90.9 WBUR - Boston's NPR news station
Top Stories:
PLEDGE NOW
Here and Now with Robin Young and Jeremy Hobson
Public radio's live
midday news program
With sponsorship from
Mathworks - Accelerating the pace of engineering and science
Accelerating the pace
of engineering and science
Monday, November 19, 2012

Syrian Americans Press For Regime Change

Free Syrian Army rebels take up positions along an embankment on the outskirts of the northwestern city of Maraat al-Numan, Syria, on Saturday. (Mustafa Karali/AP)

Syrian-American immigration lawyer Muna Jondy, left, and her father, surgeon Abdelmajid Jondy, right. (Photos courtesy of the Jondy family)

Muna Jondy is a 37-year-old immigration lawyer in Flint, Mich. who participated in the recent birth of the “National Coalition for Syrian Revolutionary and Opposition Forces,” which was intended to replace the largely discredited exile group that she is a member of, the Syrian National Council.

Her father is surgeon Dr. Abdelmajid Jondy, who recently traveled to his native Syria to help conduct surgeries in war-ravaged opposition strongholds.

They both support regime change in Syria.

But Syria expert and University of Oklahoma professor Joshua Landis says that the new Syrian opposition group will face the same challenge as the old group: getting the many militia groups fighting inside Syria to listen to them.

Interview Highlights

Dr. Abdelmajid Jondy on what it was like to return to Syria:

“For me it was great news to get in and see free Syria. But the sad thing I find everything been destroyed – infrastructure, the school, hospitals, even bakeries. There’s nothing really important that was not destroyed. It is very unfortunate to see like this. Everybody I touch lost some loved one.”

Muna Jondy on worries about al-Qaida involvement with opposition forces:

“I think that those are legitimate concerns. And there is a percentage – it’s still a low percentage, but it is a percentage none the less – that is getting its funding from those types of sources. And we’ve been advocating to our government, ‘Listen, you know that they are going to get the arms, you know that they’re going to continue on this path. Why don’t we be the ones to help train, direct and make this happen quickly.'”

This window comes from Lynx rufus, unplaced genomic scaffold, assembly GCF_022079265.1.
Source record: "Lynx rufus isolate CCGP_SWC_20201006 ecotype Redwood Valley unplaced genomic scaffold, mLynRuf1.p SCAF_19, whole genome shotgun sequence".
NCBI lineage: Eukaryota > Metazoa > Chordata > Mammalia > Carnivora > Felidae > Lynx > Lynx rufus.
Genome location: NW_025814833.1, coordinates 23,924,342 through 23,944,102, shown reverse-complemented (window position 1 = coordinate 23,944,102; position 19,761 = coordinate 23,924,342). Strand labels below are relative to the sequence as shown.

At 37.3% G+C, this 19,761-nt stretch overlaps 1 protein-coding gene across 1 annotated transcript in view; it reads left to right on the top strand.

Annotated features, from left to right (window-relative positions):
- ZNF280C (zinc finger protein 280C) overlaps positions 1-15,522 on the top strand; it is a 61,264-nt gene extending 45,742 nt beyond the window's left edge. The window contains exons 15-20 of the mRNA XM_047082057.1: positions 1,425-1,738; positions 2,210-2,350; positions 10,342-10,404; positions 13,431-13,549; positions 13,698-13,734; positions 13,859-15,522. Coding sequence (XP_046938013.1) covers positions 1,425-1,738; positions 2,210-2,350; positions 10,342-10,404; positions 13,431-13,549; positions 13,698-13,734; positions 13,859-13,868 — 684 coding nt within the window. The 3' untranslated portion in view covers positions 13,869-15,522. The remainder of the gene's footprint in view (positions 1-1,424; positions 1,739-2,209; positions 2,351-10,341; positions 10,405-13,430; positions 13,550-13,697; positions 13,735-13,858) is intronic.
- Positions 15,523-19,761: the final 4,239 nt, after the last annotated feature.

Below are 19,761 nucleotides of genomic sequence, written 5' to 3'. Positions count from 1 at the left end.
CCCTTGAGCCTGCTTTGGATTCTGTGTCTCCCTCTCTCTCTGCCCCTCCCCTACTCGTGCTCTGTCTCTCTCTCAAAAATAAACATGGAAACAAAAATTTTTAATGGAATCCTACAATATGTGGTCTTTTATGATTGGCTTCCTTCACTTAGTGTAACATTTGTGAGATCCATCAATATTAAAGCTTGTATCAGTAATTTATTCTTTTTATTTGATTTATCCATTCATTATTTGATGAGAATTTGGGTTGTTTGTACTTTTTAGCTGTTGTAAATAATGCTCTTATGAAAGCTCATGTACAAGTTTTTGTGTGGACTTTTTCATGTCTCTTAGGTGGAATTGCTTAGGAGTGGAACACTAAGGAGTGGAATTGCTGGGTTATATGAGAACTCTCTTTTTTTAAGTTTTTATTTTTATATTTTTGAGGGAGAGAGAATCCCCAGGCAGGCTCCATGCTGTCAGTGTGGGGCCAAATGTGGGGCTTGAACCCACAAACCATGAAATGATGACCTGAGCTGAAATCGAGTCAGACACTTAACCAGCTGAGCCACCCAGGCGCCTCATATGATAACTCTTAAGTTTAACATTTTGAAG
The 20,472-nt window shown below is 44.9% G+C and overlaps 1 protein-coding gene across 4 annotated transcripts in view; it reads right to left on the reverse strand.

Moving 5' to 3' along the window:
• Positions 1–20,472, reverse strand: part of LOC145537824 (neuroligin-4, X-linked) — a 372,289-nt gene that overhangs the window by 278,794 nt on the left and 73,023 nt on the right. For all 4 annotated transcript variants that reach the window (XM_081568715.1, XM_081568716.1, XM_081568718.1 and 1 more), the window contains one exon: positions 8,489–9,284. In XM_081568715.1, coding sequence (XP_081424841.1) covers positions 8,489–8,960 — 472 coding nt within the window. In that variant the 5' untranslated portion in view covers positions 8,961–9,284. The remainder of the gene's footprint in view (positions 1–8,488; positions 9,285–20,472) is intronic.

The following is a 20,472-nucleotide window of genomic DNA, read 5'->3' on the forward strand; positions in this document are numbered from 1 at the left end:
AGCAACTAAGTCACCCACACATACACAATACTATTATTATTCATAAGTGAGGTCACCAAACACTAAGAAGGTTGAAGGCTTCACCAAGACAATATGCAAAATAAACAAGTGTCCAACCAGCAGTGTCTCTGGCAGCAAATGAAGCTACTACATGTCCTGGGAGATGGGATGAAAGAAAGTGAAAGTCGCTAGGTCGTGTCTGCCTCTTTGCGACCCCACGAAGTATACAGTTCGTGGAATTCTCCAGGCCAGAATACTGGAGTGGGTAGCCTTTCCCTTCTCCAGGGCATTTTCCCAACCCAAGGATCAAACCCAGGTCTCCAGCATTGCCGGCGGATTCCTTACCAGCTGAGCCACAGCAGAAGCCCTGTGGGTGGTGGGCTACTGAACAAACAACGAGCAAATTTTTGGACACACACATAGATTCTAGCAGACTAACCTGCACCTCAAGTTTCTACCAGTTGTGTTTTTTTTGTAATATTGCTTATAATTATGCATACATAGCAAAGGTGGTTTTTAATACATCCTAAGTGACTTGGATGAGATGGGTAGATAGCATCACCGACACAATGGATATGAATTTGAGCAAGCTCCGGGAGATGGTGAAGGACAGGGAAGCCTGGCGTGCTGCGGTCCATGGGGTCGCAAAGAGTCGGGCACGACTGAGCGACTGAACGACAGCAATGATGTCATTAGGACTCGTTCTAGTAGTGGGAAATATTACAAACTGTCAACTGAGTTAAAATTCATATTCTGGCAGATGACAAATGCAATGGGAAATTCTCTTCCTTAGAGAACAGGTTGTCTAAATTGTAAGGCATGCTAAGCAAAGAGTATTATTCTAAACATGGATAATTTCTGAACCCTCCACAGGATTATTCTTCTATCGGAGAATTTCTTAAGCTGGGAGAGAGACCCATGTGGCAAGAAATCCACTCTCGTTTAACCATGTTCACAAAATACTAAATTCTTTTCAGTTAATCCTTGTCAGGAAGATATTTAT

Joshua Landis on the challenges facing the new Syrian opposition coalition:

“The problem will be whether these civilian exiles can in any way take control of the military war that’s going on on the ground. There are dozens of militias, some of them quite big and powerful, and it’s not clear that they’re going to listen to these foreigners – or these people in exile who are civilians.”

How involved do you think the U.S. should be? Let us know on our Facebook page.

Guests:


Please follow our community rules when engaging in comment discussion on this site.
Spotlight

Here & Now resident chef and cookbook author Kathy Gunst shares her list of the best cookbooks of the year.

Robin and Jeremy

Robin Young and Jeremy Hobson host Here & Now, a live two-hour production of NPR and WBUR Boston.

December 18 Comment

College Counselor: ‘A Deferral Is Not A Denial’

Lisa Micele shares tips for applying to college — especially for students who have been deferred under early decision.

December 18 15 Comments

America’s Political Dynasties

Americans under 38 have only experienced one presidential election that did not involve a Bush or a Clinton.

December 17 2 Comments

Atticus Lish’s ‘Preparation For The Next Life’

The author's debut novel centers on an unlikely romance between an Iraq veteran and a Uyghur from China.

December 17 3 Comments

Diagnosing Ear Infections With Your Smartphone

The CellScope Oto is a clip-on gadget that turns a smartphone into an otoscope — the tool doctors use to check out a patient's eardrum.